Starbucks Case Study : Starbucks Case Analysis

3325 Words14 Pages
Starbucks Case Analysis

By Jolene Smith (Christian)
Business Strategy
Fall 2014
Excelsior College

Table of Contents:

Introduction 3

Background 3

Analysis 4

Conclusion 17

Introduction:
Starbucks has been the a commonly
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Howard Schultz asked Bowker and Baldwin to allow him to partner with them. Although the pair was leery of him, and questioned his dedication, they eventually gave in. The two initially denied his request, but Schultz was able to convince Baldwin that he could do it. Baldwin agreed to hire Schultz. Schultz became the head of marketing and appointed the task of overseeing all of the retail stores in 1982. He quickly became knowledgeable about the day-to-day operations of Starbucks. His dedication and love for coffee was no longer in question. He brought new ideas to streamline the ordering process and make for a smoother in-store experience.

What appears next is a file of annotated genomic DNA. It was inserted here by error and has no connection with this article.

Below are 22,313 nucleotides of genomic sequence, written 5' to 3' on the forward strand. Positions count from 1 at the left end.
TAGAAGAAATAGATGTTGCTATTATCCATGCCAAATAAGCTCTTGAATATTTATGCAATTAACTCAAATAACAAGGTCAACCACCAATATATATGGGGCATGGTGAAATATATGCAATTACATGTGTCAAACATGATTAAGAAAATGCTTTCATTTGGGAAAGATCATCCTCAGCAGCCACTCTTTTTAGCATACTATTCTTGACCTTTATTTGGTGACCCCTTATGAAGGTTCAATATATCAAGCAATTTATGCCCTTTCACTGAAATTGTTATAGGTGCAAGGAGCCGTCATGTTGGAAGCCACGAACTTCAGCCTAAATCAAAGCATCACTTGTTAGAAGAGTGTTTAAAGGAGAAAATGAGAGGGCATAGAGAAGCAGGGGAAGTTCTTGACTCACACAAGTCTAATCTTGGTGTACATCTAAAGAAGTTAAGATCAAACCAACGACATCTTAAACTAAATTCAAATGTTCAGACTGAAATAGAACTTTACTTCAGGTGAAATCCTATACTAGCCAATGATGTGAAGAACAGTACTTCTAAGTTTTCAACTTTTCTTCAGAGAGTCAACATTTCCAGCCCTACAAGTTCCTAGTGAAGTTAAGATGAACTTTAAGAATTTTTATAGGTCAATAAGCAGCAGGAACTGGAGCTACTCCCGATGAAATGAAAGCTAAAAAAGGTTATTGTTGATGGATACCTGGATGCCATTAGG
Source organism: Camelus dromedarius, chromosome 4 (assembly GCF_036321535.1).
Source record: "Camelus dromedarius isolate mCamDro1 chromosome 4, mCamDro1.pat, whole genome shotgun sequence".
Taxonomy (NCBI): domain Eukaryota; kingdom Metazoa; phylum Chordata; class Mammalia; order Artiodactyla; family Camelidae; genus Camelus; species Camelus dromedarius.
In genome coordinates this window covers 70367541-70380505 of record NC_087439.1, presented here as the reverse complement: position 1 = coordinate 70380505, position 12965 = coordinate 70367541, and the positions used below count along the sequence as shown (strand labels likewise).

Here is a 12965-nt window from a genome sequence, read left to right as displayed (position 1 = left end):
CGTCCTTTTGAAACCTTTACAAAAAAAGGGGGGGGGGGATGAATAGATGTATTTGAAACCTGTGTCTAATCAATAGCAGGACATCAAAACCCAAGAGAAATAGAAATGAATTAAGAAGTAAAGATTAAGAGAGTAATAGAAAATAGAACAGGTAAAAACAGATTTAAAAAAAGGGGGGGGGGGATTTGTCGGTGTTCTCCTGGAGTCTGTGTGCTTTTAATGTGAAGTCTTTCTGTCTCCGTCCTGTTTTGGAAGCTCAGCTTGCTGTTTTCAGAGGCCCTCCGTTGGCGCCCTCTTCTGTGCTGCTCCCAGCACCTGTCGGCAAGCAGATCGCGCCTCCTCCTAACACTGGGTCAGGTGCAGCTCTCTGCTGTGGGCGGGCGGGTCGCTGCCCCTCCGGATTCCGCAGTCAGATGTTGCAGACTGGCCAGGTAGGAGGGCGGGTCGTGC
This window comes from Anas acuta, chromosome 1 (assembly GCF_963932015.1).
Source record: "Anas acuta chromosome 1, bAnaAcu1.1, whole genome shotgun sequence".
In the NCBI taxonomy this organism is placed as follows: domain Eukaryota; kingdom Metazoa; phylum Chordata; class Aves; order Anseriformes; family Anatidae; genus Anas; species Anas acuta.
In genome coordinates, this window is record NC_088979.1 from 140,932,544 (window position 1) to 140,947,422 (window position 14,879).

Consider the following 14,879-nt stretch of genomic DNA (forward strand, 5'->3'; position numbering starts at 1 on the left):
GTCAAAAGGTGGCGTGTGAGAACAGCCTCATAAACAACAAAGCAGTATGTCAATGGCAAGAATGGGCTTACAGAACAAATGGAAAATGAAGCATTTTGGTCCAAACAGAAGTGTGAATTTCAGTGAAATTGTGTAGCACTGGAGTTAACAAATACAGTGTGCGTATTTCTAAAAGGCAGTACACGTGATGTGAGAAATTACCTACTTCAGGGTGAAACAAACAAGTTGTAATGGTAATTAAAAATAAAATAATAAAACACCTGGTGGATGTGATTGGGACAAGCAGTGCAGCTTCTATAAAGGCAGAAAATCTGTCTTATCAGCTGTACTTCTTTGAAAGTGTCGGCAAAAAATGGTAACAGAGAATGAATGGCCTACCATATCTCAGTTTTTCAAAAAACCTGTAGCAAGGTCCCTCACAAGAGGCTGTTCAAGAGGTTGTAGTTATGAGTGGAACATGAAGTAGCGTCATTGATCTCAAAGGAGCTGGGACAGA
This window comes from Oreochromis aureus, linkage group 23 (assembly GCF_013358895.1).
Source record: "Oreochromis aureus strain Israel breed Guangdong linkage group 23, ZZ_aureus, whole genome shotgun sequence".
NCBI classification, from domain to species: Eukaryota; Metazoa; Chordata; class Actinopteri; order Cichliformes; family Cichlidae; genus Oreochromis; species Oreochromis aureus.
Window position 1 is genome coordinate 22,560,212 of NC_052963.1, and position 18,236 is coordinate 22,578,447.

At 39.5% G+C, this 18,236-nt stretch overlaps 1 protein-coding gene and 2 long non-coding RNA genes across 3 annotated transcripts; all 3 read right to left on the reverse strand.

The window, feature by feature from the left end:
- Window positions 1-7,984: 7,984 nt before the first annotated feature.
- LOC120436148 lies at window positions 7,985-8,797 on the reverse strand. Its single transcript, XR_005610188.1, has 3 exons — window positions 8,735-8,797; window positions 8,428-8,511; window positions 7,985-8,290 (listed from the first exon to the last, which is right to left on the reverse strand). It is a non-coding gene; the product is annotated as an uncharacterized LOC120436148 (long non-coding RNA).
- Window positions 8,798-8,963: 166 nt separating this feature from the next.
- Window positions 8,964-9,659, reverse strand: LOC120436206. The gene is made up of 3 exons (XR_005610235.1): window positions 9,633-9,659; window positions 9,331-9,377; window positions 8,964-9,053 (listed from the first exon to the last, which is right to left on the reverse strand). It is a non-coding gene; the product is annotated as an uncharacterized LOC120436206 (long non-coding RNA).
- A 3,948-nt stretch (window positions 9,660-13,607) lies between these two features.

Analysis:
Schultz quickly tried to inject innovation and differentiation into the stores. Schultz was so inspired after a trip to Milan in 1983. In Milan, Shultz toured espresso bars and learned about lattes and other coffee drinks. It was in Milan that Schultz discovered the experience of friendly baristas. Schultz wanted his customers to feel the way he felt walking into the coffee bars of Milan. He wanted to serve lattes and espressos and have this same atmosphere in Starbucks.
Unfortunately, Bowker and Baldwin were not on board with Schultz’s new ideas. They wanted the stores to remain a coffee retailer and stick to what they knew was working for them. They had little interest in becoming a restaurant. It was seen as a huge risk to them. They had just

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